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Carnegie Hall will host concert in support of Ukraine
A photo provided by Jennifer Taylor shows the violinist Itzhak Perlman and the Russian-born pianist Evgeny Kissin at Carnegie Hall in April 2019. The pair are among the artists scheduled to perform in a benefit concert for Ukraine on May 23, 2022. Jennifer Taylor via The New York Times.

by Javier C. Hernández

NEW YORK, NY.- Carnegie Hall said Tuesday that it would host a concert in support of Ukraine later this month to show solidarity with the Ukrainian people, express opposition to the Russian invasion and raise relief funds.

The benefit, “Concert for Ukraine,” is to take place at 8 p.m. May 23 and will feature more than a dozen artists and ensembles, including Russian-born pianist Evgeny Kissin, violinist Itzhak Perlman, jazz vocalist Cécile McLorin Salvant and singer Michael Feinstein.

The Ukrainian Chorus Dumka of New York, an amateur ensemble that specializes in secular and sacred music from Ukraine, will also perform.

“Following the Russian invasion of Ukraine, it has been heartbreaking to witness the devastation that has been wrought there over the last two months,” Clive Gillinson, Carnegie’s executive and artistic director, said in a statement. “In this time of crisis, it is important to remember that there are active ways that we can all play a part in helping those who are suffering and under attack.”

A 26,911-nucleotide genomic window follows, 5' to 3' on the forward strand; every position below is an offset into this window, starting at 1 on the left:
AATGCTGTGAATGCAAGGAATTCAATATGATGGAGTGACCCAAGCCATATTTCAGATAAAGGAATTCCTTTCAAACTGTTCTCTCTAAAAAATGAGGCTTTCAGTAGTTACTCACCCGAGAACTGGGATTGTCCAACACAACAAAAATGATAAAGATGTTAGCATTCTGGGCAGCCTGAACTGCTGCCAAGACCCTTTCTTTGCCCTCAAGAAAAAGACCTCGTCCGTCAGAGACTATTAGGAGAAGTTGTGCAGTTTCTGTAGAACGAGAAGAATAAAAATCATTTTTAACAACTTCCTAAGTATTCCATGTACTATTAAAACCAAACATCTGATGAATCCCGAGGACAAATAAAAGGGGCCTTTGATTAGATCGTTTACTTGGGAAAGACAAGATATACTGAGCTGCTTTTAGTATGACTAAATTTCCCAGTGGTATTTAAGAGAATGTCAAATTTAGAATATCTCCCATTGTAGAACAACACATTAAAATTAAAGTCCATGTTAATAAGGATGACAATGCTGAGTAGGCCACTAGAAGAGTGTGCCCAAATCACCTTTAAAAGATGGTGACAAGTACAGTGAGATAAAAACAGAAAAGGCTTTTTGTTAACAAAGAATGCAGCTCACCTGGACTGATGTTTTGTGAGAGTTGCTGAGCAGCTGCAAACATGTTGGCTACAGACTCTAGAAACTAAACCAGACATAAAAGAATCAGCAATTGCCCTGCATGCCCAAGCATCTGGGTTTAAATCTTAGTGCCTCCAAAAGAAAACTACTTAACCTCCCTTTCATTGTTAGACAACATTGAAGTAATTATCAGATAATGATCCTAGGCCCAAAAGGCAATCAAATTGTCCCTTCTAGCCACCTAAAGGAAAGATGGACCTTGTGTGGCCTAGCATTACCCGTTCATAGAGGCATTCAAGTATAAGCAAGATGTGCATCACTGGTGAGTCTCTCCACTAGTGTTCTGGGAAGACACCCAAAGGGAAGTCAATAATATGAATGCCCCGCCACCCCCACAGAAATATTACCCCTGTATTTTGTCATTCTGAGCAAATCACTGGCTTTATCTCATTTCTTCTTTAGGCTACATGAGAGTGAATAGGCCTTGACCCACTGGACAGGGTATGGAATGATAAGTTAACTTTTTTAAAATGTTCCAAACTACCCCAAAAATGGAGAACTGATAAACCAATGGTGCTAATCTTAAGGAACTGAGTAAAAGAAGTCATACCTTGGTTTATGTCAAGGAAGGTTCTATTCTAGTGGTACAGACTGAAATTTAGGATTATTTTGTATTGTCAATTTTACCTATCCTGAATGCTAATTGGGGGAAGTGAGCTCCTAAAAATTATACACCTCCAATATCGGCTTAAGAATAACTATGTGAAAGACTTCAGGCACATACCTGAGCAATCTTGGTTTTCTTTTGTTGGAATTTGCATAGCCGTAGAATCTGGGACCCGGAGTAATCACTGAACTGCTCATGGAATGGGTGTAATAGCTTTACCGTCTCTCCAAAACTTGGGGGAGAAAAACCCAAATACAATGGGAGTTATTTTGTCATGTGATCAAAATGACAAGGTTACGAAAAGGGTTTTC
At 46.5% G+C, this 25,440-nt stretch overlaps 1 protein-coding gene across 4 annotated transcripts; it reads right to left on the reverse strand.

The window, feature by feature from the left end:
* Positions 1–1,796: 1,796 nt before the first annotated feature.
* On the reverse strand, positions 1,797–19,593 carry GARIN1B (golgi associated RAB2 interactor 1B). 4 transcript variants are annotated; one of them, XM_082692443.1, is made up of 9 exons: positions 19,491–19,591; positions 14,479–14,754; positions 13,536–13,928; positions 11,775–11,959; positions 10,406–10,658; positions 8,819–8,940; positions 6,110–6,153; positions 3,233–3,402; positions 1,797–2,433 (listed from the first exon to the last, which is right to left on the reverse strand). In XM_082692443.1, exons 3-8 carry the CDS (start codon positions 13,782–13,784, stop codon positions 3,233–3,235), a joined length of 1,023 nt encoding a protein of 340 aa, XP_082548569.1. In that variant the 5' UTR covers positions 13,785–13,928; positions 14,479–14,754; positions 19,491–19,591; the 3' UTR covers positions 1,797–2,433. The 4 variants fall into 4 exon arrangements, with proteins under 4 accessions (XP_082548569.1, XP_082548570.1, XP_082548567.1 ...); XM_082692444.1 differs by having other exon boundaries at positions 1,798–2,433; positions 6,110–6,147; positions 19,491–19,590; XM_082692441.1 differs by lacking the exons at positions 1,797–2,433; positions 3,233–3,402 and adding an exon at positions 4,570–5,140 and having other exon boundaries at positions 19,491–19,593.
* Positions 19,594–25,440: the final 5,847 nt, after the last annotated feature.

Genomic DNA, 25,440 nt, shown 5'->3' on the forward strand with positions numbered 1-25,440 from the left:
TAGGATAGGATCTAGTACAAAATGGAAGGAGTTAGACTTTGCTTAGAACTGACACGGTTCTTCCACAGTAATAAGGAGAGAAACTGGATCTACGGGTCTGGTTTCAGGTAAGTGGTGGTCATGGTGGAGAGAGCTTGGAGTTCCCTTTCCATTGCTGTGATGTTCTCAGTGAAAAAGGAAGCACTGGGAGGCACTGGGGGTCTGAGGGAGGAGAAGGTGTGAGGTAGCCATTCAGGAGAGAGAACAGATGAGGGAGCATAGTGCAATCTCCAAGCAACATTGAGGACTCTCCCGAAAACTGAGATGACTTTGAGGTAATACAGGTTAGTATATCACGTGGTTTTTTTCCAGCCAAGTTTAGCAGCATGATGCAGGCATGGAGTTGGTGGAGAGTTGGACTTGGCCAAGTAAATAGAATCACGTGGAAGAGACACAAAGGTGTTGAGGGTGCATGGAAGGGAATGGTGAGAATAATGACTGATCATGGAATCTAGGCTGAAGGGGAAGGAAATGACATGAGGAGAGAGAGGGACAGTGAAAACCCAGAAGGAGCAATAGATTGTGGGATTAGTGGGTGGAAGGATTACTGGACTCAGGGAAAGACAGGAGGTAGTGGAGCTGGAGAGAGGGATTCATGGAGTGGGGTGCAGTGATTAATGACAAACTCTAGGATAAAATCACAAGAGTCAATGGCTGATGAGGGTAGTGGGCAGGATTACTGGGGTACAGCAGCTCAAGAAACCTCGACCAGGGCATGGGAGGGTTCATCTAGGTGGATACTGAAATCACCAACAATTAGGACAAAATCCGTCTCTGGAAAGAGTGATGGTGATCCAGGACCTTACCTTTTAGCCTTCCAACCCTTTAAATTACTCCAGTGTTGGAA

Several benefits have been held by New York arts groups in support of Ukraine since the start of the invasion. In March, the Metropolitan Opera staged a concert featuring Ukraine’s national anthem and a piece by Ukrainian composer Valentin Silvestrov, among others.

Carnegie’s leaders have used the hall’s platform to defend Ukraine. Last week, in announcing its 2022-23 season, the hall said it would host the Lviv National Philharmonic Orchestra of Ukraine in February. The ensemble will play Tchaikovsky’s First Piano Concerto, featuring Ukrainian American pianist Stanislav Khristenko, Brahms’ “Tragic Overture” and Dvorak’s “New World” Symphony, as part of a tour led by Ukrainian American conductor Theodore Kuchar.

“This is a turning point in history,” Gillinson said in announcing the season. “It’s really, really important that a dictator does not win. We felt we needed to very overtly support Ukraine.”

Carnegie was among the first cultural institutions to fire artists with ties to President Vladimir Putin of Russia after his order to invade Ukraine. In February, the hall canceled appearances by Russian conductor Valery Gergiev, a longtime supporter of Putin, and Russian pianist Denis Matsuev, who also has ties to Putin.

At the same time, Gillinson has warned that arts groups should not discriminate against Russian performers on the basis of nationality and should be careful to avoid penalizing performers who are reluctant to publicize their views on the war.

The benefit will feature a number of opera stars, including soprano Angel Blue and mezzo-sopranos Denyce Graves and Isabel Leonard; violinist Midori; mandolinist Chris Thile; Broadway singers Jessica Vosk and Adrienne Warren; and musicians from Carnegie Hall’s Ensemble Connect, a group of young artists.

Carnegie said proceeds would go to Direct Relief, a humanitarian aid group that supports relief efforts in Ukraine.

This article originally appeared in The New York Times.

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